Variable costing is a particular method companies use to determine product cost. Managerial accountants report this information to owners and managers who use the data to make decisions. Variable costing has both advantages and disadvantages for businesses. In many cases, variable costing faces a comparison with absorption costing, another costing method.
Advantage: Unaffected by Inventory Changes
Companies that use variable costing experience fewer cost changes from inventory adjustments. For example, changes in product cost, selling price or the company’s sales mix will not affect the profit for a single accounting period. Companies can expect smoother profit reporting throughout multiple accounting periods, making forecasting costs from production increases easier.
Advantage: Profitability Estimating
Estimating future profits is often easier with variable costing when compared to absorption costing. Fewer changes to inventory costs will result in a better historical record of actual production costs. Companies can also break down each department or product line under variable costing, which provides a more thorough analysis of a company’s business operations. Adding new products or expanding current production levels also relies on this consistent information.
Disadvantage: Non-Conforming Method
A significant disadvantage with variable costing is that it does not conform to generally accepted accounting principles. While companies can use this reporting method, auditors may challenge the use of variable costing. Generally Accepted Accounting Principles (GAAP) has no preference as to how variable fixed costs are handled in a company’s production process. Variable costing expenses fixed costs rather than adding them to products, creating a distortion for actual production costs.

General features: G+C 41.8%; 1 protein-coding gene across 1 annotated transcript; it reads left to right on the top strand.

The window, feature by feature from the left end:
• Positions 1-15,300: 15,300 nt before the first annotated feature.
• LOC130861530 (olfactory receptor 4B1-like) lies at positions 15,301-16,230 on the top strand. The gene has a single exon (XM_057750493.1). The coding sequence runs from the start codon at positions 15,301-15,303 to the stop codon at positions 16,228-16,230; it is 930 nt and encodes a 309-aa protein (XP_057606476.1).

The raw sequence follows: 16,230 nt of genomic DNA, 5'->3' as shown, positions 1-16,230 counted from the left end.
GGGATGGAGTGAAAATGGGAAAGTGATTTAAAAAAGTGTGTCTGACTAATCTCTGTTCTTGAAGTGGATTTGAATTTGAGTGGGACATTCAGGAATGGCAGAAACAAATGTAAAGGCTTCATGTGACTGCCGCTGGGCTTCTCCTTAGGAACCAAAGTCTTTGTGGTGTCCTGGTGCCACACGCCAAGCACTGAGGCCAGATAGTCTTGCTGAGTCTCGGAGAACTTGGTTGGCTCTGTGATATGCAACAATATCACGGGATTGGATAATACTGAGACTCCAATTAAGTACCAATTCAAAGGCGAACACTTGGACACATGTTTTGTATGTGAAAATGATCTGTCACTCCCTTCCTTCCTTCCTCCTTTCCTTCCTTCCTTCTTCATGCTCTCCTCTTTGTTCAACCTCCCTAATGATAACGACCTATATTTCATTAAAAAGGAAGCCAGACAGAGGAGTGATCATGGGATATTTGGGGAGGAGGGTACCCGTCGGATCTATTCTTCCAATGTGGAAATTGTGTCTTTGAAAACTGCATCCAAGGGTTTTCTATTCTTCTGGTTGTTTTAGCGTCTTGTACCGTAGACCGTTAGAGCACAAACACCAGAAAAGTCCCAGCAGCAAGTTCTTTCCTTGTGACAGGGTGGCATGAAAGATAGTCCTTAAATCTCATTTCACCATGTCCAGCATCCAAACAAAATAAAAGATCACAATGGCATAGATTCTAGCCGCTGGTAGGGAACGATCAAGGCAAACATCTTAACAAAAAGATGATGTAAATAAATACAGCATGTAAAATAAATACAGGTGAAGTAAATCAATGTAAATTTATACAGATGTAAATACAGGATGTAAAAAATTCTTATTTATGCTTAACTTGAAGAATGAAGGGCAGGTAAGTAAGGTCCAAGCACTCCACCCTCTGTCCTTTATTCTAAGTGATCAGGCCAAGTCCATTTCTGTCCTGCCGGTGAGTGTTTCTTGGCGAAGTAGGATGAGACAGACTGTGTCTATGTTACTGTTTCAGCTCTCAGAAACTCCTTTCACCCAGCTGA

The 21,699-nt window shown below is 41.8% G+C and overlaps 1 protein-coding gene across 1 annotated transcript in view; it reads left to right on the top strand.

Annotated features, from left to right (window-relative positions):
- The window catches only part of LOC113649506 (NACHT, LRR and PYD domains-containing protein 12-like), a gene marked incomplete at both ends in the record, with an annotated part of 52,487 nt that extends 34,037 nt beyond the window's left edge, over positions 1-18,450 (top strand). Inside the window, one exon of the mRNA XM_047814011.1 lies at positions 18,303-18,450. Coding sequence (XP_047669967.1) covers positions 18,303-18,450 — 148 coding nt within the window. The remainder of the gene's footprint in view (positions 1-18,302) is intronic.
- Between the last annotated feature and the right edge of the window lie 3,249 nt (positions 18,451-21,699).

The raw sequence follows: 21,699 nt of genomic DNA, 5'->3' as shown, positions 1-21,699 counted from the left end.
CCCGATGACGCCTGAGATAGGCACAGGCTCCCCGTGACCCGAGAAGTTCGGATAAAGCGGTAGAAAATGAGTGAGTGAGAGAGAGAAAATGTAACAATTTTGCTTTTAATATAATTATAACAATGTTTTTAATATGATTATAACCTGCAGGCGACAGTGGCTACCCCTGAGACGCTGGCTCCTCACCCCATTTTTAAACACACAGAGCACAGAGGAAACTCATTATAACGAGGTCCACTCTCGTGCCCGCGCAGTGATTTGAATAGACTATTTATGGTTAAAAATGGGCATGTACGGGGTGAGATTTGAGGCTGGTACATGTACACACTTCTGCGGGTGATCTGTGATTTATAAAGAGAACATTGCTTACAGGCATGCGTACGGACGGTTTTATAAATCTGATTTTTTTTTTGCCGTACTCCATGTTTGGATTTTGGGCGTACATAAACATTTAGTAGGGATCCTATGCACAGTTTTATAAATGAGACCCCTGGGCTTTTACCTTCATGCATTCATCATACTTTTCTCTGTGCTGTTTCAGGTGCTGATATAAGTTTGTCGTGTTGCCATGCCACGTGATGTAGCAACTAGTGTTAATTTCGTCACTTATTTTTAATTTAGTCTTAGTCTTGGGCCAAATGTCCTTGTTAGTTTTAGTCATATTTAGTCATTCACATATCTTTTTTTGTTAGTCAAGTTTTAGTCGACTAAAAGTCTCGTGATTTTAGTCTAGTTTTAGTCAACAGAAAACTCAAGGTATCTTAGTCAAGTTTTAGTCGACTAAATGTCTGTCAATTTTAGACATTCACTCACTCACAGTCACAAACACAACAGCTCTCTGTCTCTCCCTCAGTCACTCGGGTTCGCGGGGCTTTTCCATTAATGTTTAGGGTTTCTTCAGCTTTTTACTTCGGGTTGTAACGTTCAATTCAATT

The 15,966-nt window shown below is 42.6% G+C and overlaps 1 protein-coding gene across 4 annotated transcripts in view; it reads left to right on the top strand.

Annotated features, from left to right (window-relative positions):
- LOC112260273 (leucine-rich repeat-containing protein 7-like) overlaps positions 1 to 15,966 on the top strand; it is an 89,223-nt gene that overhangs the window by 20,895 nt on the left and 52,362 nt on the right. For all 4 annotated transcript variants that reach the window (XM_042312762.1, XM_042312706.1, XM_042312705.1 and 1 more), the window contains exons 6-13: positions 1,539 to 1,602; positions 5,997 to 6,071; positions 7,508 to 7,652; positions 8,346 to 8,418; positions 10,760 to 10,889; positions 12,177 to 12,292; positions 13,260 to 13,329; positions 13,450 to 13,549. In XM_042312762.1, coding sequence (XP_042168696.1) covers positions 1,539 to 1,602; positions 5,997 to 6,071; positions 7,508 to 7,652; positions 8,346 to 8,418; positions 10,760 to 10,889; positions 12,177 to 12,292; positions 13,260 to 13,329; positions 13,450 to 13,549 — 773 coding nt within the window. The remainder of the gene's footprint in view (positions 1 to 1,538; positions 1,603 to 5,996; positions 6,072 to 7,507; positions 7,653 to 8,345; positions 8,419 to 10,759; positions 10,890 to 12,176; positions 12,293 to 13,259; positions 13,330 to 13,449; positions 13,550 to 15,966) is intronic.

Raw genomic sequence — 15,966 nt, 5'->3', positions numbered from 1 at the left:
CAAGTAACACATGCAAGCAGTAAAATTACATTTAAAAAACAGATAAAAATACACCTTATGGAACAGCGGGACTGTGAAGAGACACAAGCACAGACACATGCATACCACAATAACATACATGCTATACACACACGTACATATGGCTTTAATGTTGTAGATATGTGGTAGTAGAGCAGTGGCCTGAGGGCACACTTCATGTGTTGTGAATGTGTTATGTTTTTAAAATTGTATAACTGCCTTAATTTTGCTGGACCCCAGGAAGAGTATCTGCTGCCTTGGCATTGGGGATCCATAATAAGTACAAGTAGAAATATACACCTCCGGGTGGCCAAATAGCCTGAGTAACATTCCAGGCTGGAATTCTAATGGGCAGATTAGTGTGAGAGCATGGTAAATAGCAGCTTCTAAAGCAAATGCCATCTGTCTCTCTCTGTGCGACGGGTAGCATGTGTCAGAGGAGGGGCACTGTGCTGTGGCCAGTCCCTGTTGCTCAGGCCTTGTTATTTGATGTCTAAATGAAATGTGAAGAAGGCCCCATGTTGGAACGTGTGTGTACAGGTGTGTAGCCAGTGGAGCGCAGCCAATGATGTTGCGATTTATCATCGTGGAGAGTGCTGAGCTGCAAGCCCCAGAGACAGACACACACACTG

Disadvantage: Lower Net Income
Another issue with variable costing is the reduction of reported net income. Expensing fixed production costs as a period expense lowers net income for each accounting period. Companies will face lower tax liabilities from government agencies, saving the business money. Government agencies, however, can see this as inappropriate financial reporting and challenge the company’s financial accounting method.
- "Cost Management: Strategies for Business Decisions"; Ronald Hilton, et al.; 2006
- Internal Revenue Service. "Part 4. Examining Process—Chapter 43. Retail Industry —Section 1. Retail Industry." Accessed April 21, 2020.
Kirk Thomason began writing in 2011. In addition to years of corporate accounting experience, he teaches online accounting courses for two universities. Thomason holds a Bachelor and Master of Science in accounting.